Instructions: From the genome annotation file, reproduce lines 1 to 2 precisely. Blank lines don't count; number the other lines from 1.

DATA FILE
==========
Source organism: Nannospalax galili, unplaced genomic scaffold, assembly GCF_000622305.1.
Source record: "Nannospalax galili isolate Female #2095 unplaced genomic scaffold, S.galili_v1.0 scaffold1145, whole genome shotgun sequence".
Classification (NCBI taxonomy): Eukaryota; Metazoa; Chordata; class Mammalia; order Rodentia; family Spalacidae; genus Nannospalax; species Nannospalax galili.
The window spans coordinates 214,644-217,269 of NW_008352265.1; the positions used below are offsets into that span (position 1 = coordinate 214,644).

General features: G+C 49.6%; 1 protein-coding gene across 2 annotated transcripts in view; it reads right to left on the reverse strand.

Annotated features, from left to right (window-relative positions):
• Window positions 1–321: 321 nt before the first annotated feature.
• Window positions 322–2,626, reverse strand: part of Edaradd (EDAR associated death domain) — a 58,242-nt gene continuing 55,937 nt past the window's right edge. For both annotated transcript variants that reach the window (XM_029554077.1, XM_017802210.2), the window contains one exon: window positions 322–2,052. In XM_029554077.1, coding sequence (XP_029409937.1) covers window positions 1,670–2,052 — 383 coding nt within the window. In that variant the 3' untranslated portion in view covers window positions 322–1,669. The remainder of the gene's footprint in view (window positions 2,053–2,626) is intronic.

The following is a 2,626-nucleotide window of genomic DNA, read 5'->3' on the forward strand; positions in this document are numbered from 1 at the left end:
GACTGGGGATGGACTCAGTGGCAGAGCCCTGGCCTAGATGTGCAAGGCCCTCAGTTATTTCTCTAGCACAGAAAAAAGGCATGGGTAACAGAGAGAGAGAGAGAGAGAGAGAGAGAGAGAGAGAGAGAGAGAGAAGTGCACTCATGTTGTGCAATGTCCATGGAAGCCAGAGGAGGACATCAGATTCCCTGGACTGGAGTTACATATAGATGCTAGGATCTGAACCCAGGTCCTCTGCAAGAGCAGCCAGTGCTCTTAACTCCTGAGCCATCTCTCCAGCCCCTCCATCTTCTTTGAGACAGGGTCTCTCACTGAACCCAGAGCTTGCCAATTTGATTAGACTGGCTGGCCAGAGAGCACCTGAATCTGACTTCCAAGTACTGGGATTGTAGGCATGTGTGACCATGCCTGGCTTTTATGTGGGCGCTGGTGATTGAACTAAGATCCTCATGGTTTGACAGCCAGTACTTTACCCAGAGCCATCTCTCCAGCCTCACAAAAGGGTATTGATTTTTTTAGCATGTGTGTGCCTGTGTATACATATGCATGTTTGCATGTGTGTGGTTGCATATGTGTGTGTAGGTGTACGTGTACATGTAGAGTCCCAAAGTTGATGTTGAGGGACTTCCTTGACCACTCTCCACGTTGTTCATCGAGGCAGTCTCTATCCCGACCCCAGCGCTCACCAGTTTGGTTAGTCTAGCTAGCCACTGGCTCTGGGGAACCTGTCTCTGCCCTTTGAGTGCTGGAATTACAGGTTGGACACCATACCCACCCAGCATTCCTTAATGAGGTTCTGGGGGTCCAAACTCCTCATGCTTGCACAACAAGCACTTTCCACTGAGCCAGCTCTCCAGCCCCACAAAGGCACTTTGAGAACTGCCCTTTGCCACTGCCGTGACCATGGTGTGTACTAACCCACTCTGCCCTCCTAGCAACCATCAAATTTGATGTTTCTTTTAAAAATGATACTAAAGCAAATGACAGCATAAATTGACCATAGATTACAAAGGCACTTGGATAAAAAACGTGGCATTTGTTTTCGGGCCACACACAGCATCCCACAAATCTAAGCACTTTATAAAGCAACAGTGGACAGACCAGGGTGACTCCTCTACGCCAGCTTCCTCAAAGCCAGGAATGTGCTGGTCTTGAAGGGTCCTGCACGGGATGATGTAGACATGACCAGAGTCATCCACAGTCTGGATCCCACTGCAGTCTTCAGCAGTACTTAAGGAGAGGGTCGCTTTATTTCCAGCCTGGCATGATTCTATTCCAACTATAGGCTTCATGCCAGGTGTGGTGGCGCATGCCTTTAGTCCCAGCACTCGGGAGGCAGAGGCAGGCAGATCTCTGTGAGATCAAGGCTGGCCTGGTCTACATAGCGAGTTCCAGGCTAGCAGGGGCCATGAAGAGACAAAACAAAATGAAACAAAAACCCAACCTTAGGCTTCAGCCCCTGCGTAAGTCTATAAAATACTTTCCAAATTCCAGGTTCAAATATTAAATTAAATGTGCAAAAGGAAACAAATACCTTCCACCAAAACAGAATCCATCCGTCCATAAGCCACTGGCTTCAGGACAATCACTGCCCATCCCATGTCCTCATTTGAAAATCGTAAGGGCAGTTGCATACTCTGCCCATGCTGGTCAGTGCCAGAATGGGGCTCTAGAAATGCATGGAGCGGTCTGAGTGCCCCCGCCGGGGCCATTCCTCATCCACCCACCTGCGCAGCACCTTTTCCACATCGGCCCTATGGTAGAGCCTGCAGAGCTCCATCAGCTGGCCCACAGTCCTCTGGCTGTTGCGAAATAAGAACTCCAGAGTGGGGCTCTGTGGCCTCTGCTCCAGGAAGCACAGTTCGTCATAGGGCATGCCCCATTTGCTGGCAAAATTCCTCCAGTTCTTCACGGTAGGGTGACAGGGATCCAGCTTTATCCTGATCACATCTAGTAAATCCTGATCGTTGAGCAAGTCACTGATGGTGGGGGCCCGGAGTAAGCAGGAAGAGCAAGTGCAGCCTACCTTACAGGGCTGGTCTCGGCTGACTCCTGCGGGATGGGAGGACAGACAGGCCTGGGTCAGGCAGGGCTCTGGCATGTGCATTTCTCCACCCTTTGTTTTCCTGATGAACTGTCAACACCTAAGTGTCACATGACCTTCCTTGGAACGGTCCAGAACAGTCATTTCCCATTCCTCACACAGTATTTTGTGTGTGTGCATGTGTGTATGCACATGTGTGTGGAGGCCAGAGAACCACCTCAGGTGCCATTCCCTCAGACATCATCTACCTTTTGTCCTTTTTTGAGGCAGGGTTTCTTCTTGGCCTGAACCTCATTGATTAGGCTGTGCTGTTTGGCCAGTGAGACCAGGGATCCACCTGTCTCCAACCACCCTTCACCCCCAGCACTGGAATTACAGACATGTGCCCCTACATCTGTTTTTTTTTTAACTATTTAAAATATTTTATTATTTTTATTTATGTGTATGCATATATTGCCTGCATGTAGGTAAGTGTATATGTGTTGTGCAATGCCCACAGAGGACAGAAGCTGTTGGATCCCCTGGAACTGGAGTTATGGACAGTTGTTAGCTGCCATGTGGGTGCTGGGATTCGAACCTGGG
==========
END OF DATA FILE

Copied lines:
Source organism: Nannospalax galili, unplaced genomic scaffold, assembly GCF_000622305.1.
Source record: "Nannospalax galili isolate Female #2095 unplaced genomic scaffold, S.galili_v1.0 scaffold1145, whole genome shotgun sequence".